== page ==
I can only imagine how distressing it must be for someone who has spent his life as a wordsmith to start feeling gaps in that remarkable language engine.
I’ve seen several elderly relatives progress along the dementia path, some with Alzheimer’s and some with other causes. It’s a terribly distressing disorder in the early stages, when the person is very aware of the gaps in their memory. Sometimes the later stages are easier to deal with, as although the person we knew has been transformed by the disease and we mourn the loss to ourselves, at least they themselves are often no longer distressed by their condition.
This is largely the situation for US Supreme Court Justice Sandra Day O’Connor, whose husband, aged 77, has now found a new partner in his nursing home and no longer appears to remember O’Connor, although she visits him regularly. O’Connor has decided that she would rather see him happy with his new relationship than disrupt the comfort he finds in it amongst the confusion of his dementia, and wishes them both well.
Experts in Alzheimer’s disease say many people are surprised to learn that patients continue to have rich emotional lives.
“People still have their personhood at the core of who they are,” said Dr. Peter Reed, senior director of programs at the Alzheimer’s Association. “So the effects [of the disease] do not diminish the individual’s need for social interaction, it doesn’t diminish their need for dignity and meaning in their life.”
Alzheimer’s typically causes an individual to forget all but those they see near them regularly, he added. “So, people learn familiarity with the people around them,” Reed said, and with that, “they become more comfortable.”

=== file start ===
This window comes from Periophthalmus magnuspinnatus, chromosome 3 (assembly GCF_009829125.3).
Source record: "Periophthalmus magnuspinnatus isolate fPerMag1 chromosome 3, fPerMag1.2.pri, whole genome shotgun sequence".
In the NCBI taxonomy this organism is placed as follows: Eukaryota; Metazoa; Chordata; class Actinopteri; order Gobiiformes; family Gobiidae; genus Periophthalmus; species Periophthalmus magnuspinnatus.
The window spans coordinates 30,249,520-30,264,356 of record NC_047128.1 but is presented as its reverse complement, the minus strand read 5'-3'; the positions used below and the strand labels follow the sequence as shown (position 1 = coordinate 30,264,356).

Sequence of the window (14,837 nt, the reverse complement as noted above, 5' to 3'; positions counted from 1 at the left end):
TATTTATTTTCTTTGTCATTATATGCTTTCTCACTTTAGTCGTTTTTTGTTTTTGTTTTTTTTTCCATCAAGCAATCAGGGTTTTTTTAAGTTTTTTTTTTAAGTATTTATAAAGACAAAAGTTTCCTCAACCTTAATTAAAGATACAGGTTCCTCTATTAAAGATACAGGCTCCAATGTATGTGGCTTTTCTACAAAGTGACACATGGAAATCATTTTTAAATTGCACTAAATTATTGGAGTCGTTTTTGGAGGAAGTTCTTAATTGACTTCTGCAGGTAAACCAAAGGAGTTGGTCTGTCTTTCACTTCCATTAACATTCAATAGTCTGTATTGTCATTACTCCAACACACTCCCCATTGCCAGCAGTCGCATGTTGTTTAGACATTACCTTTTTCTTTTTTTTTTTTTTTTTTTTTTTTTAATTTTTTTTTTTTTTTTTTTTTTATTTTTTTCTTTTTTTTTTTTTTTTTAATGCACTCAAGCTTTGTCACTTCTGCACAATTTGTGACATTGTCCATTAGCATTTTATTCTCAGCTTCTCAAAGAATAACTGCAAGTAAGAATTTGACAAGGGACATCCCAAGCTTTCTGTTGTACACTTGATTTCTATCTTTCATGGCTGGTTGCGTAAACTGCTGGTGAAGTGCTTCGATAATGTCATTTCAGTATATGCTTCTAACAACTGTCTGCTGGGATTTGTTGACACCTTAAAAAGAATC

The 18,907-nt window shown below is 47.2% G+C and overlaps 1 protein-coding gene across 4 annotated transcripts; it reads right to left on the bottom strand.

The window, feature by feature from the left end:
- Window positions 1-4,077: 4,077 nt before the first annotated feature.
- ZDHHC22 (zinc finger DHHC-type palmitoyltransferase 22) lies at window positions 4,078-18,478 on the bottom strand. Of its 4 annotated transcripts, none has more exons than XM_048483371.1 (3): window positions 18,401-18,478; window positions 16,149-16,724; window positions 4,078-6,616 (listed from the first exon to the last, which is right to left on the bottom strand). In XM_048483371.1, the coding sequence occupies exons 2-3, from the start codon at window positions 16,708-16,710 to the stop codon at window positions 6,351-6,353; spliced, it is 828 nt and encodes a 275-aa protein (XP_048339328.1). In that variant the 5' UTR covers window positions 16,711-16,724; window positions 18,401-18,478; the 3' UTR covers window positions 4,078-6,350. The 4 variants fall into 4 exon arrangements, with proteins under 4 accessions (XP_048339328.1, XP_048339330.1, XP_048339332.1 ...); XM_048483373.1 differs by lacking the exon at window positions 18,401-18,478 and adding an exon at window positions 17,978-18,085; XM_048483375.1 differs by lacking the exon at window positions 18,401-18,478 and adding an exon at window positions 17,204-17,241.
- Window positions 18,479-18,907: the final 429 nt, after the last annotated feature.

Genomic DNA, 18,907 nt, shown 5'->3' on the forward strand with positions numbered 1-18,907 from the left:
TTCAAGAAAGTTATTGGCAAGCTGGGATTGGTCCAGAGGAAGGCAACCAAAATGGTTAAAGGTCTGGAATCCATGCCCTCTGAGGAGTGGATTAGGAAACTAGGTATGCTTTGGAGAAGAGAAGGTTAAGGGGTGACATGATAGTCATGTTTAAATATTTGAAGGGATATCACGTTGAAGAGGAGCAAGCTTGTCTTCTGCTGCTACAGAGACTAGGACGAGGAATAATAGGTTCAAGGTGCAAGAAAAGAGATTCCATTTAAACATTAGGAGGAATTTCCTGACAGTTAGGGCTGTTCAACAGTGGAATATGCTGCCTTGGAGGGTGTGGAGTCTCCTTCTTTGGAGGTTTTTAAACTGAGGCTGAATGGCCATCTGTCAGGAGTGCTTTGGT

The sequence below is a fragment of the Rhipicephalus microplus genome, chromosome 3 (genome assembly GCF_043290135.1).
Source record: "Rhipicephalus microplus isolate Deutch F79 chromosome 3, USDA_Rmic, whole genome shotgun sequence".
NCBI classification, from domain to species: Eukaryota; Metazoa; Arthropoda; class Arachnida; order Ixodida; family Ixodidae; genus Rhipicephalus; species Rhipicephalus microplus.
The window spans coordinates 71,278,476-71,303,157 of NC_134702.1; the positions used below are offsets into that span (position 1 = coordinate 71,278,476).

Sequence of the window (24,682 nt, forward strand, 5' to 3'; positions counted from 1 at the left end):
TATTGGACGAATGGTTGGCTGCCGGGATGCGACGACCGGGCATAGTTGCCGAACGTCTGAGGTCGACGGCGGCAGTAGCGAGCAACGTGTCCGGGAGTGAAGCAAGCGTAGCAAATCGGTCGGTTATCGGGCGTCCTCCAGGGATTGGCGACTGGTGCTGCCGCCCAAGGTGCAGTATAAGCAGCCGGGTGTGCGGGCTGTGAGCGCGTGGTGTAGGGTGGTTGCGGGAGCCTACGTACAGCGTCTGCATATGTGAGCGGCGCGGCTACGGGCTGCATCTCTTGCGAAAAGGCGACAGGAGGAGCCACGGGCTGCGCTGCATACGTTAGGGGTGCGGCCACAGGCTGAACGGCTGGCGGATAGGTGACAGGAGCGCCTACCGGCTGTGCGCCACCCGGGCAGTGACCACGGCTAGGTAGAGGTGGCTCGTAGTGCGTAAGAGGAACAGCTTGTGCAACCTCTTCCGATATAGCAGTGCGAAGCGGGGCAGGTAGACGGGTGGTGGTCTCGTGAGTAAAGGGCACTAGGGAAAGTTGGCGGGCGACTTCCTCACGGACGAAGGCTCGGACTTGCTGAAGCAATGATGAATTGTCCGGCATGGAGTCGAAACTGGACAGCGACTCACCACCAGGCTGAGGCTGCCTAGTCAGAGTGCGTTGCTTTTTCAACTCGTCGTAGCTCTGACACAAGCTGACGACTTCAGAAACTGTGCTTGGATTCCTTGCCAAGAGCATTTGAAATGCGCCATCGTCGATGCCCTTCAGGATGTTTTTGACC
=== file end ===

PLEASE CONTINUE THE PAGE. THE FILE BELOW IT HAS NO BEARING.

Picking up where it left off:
The persistence of emotional needs after declines in memory makes some sense on a neurological level, another expert said.
“The Alzheimer’s pathology starts in the memory and learning areas of the brain and then spreads,” said Dr. Gary Kennedy, director of geriatric psychiatry at the Montefiore Medical Center in New York City. “The direction and extent of the spread varies tremendously from one person to the next. For some, their thinking and memory are largely gone, but their emotional expressiveness may be relatively intact.”
As the disease progresses, many Alzheimer’s patients become disinhibited emotionally and sexually, which adult children often tend to find more distressing than spouses do. Many nursing homes deal with this as if it is a misbehaviour, sadly, and medicate the patients simply to make life easier for themselves. This leads often to adverse pharmaceutical reactions to antipsychotic medications, for example, which may make the person more aggressive rather than quieter, which can then lead to a distressing and escalating cycle of aggression and medication. Sometimes people who just needed to be supported in their emotional expression end up overmedicated and then discharged from nursing homes back to a family which already knows that they cannot handle the extra care alone.
A lot of this distress that people with Alzheimer’s and their families are subject to could be alleviated if the disease was generally understood better, and if the work of carers outside nursing homes for their loved ones with the disease were better supported. The festive season is often an especially difficult time. If you know someone caring for an Alzheimer’s affected person, think if there is something helpful you could do (a home-cooked meal or two for the freezer, perhaps? offer to give them some respite time for a few hours while they go and do something just for themselves? or so that they can just get the Xmas shopping done?). Carers for people with other disorders could do with some relief as well, of course. Any of our commentors who are carers, please chime in with something that you would find helpful at this time of the year especially.